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# 4.8: Continuity on Compact Sets. Uniform Continuity

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I. Some additional important theorems apply to functions that are continuous on a compact set (see §6).

Theorem $$\PageIndex{1}$$

If a function $$f : A \rightarrow\left(T, \rho^{\prime}\right), A \subseteq(S, \rho),$$ is relatively continuous on a compact set $$B \subseteq A,$$ then $$f[B]$$ is a compact set in $$\left(T, \rho^{\prime}\right) .$$ Briefly,

$\text{the continuous image of a compact set is compact.}$

Proof

To show that $$f[B]$$ is compact, we take any sequence $$\left\{y_{m}\right\} \subseteq f[B]$$ and prove that it clusters at some $$q \in f[B]$$.

As $$y_{m} \in f[B], y_{m}=f\left(x_{m}\right)$$ for some $$x_{m}$$ in $$B .$$ We pick such an $$x_{m} \in B$$ for each $$y_{m},$$ thus obtaining a sequence $$\left\{x_{m}\right\} \subseteq B$$ with

$f\left(x_{m}\right)=y_{m}, \quad m=1,2, \ldots$

Now by the assumed compactness of $$B,$$ the sequence $$\left\{x_{m}\right\}$$ must cluster at some $$p \in B .$$ Thus it has a subsequence $$x_{m_{k}} \rightarrow p .$$ As $$p \in B,$$ the function $$f$$ is relatively continuous at $$p$$ over $$B$$ (by assumption). Hence by the sequential criterion $$(§ 2), x_{m_{k}} \rightarrow p$$ implies $$f\left(x_{m_{k}}\right) \rightarrow f(p) ;$$ i.e.,

$y_{m_{k}} \rightarrow f(p) \in f[B].$

Thus $$q=f(p)$$ is the desired cluster point of $$\left\{y_{m}\right\} . \square$$

This theorem can be used to prove the compactness of various sets.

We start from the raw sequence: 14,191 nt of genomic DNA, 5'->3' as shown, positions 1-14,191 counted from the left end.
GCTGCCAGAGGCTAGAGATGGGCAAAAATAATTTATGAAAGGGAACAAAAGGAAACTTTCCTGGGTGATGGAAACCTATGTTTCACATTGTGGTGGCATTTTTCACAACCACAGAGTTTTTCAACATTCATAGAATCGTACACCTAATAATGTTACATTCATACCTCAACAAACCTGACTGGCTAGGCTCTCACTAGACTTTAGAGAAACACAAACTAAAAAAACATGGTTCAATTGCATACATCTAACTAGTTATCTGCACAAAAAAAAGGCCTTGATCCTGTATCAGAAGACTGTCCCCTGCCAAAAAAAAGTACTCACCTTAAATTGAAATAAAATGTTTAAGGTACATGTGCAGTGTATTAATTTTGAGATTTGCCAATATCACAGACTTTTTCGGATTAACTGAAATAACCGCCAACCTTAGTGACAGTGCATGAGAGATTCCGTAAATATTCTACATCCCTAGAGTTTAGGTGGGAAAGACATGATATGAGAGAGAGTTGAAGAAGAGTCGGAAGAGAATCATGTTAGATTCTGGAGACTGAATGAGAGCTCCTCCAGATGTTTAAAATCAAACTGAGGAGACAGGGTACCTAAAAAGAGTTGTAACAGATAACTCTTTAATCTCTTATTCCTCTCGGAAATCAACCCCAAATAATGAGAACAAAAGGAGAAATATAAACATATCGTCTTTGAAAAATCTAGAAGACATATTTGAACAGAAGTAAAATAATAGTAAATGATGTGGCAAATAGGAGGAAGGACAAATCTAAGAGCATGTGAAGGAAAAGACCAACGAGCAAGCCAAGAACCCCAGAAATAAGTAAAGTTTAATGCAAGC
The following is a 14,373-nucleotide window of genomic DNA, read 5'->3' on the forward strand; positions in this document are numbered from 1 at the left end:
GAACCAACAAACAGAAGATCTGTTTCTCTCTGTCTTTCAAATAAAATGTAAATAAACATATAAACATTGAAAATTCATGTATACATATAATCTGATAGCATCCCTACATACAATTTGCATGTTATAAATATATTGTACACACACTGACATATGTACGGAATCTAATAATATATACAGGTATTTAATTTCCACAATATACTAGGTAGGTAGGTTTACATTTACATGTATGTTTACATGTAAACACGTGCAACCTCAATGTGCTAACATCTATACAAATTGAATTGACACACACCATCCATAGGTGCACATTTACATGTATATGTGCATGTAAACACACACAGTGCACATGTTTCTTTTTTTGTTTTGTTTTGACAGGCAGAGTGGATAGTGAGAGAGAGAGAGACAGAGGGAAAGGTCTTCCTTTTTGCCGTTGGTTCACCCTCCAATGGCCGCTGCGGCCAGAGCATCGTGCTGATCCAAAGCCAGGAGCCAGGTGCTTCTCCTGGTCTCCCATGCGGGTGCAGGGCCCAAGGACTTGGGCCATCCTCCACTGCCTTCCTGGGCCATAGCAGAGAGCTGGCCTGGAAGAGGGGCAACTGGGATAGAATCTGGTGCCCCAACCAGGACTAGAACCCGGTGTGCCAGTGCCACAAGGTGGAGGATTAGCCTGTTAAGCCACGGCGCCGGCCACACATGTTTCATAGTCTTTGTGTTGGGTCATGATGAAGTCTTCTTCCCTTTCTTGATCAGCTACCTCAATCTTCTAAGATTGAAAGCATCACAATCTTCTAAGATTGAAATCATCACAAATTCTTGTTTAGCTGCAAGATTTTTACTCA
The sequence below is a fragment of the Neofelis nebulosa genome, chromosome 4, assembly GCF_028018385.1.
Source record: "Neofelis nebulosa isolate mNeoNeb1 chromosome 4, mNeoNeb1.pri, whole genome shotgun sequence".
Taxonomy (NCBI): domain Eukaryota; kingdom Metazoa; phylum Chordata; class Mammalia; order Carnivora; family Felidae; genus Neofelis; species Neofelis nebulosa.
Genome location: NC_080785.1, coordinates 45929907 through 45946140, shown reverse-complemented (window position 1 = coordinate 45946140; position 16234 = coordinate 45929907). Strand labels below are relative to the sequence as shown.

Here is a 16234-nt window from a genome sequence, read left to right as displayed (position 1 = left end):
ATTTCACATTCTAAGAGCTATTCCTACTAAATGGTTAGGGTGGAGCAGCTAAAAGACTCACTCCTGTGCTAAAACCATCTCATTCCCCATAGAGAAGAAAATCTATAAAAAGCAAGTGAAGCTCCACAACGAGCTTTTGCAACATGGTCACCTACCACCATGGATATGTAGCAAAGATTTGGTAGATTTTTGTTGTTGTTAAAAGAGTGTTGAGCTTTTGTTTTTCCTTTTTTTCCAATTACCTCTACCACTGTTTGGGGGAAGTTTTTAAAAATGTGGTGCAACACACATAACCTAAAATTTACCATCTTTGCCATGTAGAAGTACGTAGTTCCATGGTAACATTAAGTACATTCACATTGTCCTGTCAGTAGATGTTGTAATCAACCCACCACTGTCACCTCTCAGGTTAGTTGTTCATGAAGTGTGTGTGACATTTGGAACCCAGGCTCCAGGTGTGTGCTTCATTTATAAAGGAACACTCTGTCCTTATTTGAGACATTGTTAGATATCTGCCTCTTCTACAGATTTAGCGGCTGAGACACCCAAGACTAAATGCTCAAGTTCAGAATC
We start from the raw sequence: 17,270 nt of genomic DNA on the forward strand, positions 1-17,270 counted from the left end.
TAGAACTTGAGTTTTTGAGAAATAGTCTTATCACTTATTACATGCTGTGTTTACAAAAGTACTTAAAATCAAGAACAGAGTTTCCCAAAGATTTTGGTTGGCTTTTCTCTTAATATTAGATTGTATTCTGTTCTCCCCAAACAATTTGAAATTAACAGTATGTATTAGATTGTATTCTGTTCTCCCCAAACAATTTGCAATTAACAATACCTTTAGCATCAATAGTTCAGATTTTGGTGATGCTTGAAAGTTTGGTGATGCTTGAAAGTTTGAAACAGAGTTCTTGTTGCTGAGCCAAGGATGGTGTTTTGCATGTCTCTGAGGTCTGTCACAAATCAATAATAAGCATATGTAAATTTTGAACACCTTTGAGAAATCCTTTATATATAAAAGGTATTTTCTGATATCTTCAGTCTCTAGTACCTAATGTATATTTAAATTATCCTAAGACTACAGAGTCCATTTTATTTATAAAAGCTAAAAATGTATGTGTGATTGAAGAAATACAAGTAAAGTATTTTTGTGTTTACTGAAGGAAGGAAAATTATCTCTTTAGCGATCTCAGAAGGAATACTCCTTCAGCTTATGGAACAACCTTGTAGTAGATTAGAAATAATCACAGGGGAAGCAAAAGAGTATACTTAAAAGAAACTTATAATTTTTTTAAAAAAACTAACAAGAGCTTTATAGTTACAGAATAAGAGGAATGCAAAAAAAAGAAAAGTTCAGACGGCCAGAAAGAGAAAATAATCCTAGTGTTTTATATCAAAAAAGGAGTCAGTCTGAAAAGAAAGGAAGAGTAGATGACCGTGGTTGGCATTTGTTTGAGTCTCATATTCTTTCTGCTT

Example $$\PageIndex{1}$$

(1) A closed line segment $$L[\overline{a}, \overline{b}]$$ in $$E^{n}\left(^{*} \text { and in other normed spaces }\right)$$ is compact, for, by definition,

$L[\overline{a}, \overline{b}]=\{\overline{a}+t \vec{u} | 0 \leq t \leq 1\}, \text{ where } \vec{u}=\overline{b}-\overline{a}.$

Thus $$L[\overline{a}, \overline{b}]$$ is the image of the compact interval $$[0,1] \subseteq E^{1}$$ under the $$\operatorname{map} f : E^{1} \rightarrow E^{n},$$ given by $$f(t)=\overline{a}+t \vec{u},$$ which is continuous by Theorem 3 of §3. (Why?)

(2) The closed solid ellipsoid in $$E^{3},$$

$\left\{(x, y, z) | \frac{x^{2}}{a^{2}}+\frac{y^{2}}{b^{2}}+\frac{z^{2}}{c^{2}} \leq 1\right\},$

is compact, being the image of a compact globe under a suitable continuous map. The details are left to the reader as an exercise.

lemma $$\PageIndex{1}$$

Every nonvoid compact set $$F \subseteq E^{1}$$ has a maximum and a minimum.

Proof

By Theorems 2 and 3 of §6, $$F$$ is closed and bounded. Thus $$F$$ has an infimum and a supremum in $$E^{1}$$ (by the completeness axiom), say, $$p=\inf F$$ and $$q=\sup F .$$ It remains to show that $$p, q \in F .$$

Assume the opposite, say, $$q \notin F .$$ Then by properties of suprema, each globe $$G_{q}(\delta)=(q-\delta, q+\delta)$$ contains some $$x \in B$$ (specifically, $$q-\delta<x<q )$$ other than $$q(\text { for } q \notin B, \text { while } x \in B) .$$ Thus

$(\forall \delta>0) \quad F \cap G_{\neg q}(\delta) \neq \emptyset;$

i.e., $$F$$ clusters at $$q$$ and hence must contain $$q$$ (being closed). However, since $$q \notin F,$$ this is the desired contradiction, and the lemma is proved. $$\square$$

The next theorem has many important applications in analysis.

Theorem $$\PageIndex{2}$$

(Weierstrass).

(i) If a function $$f : A \rightarrow\left(T, \rho^{\prime}\right)$$ is relatively continuous on a compact set $$B \subseteq A,$$ then $$f$$ is bounded on $$B ;$$ i.e., $$f[B]$$ is bounded.